Tony Bennett's WWII Experience Haunted Him

He fought at the Battle of the Bulge, liberated a death camp, was demoted for having a Black friend
By John Johnson,  Newser Staff
Posted Jul 21, 2023 12:45 PM CDT
Updated Jul 23, 2023 3:50 PM CDT
Tony Bennett's WWII Experience Haunted Him
Tony Bennett is pictured at his New York studio in 1991.   (AP Photo/Marty Reichenthal, File)

Upon news of the death of crooner Tony Bennett, all kinds of tributes are surfacing about his musical legacy. But a number of stories also are taking a look at his extraordinary experience in World War II as an 18-year-old. As he would write years later, the experience would shape his adult life by pushing him toward pacifism and against racism. "The main thing I got out of my military experience was the realization that I am completely opposed to war," Bennett wrote in The Good Life, his 1998 autobiography. "Although I understand why this war was fought, it was a terrifying, demoralizing experience for me. ... Life can never be the same once you've been through combat."

  • Battle of the Bulge: Bennett, then known as Anthony Dominick Benedetto from New York City, was drafted at age 18 in 1944. He trained as an infantry rifleman, then got shipped overseas, where he soon found himself fighting in the Battle of the Bulge. "Most nights, we'd be awakened by the bombs that were going off around us," Bennett wrote. "On the front line, we'd see dead soldiers, dead horses and big craters in the ground where bombs had exploded." Afterward, his company entered Germany in 1945, where they fought "house by house to take German towns," per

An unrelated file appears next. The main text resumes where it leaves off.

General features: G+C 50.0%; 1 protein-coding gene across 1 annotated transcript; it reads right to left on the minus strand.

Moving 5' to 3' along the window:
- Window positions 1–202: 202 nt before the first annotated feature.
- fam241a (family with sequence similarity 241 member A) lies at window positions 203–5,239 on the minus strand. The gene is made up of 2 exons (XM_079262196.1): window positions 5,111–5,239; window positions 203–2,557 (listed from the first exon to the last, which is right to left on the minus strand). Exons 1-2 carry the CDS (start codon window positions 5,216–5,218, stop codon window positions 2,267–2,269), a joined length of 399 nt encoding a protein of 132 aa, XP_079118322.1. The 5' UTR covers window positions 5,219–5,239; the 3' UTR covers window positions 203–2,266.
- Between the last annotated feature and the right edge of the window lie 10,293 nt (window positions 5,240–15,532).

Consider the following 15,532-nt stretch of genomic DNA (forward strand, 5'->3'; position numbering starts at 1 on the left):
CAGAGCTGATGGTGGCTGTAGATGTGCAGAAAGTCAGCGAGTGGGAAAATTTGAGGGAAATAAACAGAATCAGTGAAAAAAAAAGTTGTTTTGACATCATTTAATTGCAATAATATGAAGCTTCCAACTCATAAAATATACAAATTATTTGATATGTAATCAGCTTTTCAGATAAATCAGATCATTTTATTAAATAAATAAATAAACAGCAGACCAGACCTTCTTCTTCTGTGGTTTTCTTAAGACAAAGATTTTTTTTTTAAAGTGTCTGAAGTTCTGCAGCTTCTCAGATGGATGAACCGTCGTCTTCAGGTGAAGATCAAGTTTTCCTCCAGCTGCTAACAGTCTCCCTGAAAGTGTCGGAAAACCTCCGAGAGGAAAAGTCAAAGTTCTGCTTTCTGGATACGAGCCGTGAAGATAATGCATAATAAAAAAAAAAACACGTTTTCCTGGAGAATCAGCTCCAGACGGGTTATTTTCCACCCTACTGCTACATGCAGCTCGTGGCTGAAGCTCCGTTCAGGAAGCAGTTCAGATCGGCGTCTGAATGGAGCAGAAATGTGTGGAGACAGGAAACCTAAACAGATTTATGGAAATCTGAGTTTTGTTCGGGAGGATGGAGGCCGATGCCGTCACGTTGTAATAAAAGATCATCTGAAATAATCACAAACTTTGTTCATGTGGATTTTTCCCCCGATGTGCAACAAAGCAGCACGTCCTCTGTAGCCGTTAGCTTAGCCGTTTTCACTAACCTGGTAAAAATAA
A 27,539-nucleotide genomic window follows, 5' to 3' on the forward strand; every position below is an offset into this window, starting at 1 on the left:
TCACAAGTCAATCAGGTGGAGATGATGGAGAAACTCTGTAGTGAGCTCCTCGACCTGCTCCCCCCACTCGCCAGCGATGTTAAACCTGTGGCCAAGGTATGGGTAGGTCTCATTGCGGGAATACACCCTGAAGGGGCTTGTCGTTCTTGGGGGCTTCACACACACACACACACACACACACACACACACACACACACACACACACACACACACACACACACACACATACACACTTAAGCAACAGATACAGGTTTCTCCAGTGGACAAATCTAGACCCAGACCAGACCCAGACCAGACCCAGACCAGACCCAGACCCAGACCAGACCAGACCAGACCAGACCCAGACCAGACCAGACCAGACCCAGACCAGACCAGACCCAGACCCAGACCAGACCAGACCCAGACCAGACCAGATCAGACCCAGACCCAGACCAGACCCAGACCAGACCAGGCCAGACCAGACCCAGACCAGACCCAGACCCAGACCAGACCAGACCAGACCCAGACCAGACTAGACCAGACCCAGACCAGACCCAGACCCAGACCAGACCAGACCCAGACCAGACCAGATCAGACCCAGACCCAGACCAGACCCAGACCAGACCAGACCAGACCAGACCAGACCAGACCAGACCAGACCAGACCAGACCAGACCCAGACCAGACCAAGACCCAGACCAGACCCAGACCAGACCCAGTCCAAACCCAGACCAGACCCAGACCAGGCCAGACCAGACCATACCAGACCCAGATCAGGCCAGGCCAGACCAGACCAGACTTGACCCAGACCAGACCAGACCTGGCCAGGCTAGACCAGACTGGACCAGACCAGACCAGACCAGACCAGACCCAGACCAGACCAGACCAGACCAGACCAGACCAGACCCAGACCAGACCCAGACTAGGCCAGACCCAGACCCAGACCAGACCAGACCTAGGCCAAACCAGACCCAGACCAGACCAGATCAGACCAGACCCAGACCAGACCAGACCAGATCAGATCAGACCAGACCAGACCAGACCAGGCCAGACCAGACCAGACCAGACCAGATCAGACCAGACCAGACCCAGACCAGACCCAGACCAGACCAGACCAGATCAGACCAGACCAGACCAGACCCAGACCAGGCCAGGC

• Death camp: His regiment's last mission was to liberate a concentration camp near Landsberg, Germany, described as a subcamp of the infamous Dachau, per the Washington Post. "Many writers have recorded what it was like in the concentration camps much more eloquently than I ever could, so I won't even try to describe it," he wrote in his autobiography. "Just let me say I'll never forget the desperate faces and empty stares of the prisoners as they wandered aimlessly around the campgrounds."
  • Racism: On Thanksgiving of 1945, Bennett invited a Black fellow solder, a friend named Frank Smith that he knew growing up, to eat with him, per PBS. An officer stopped them in the segregated mess hall. "This officer took out a razor blade and cut my corporal stripes off my uniform right then and there," Bennett wrote. "He spit on them and threw them on the floor." Two decades later, Bennett would join the civil rights march in Selma, Alabama. "I kept flashing back to a time twenty years ago when my buddies and I fought our way into Germany," he wrote. "It felt the same way down in Selma: the white state troopers were really hostile, and they were not shy about showing it."
  • One good thing: Bennett saw Bob Hope perform while serving, and it convinced him to pursue a career in show business.
(More Tony Bennett stories.)

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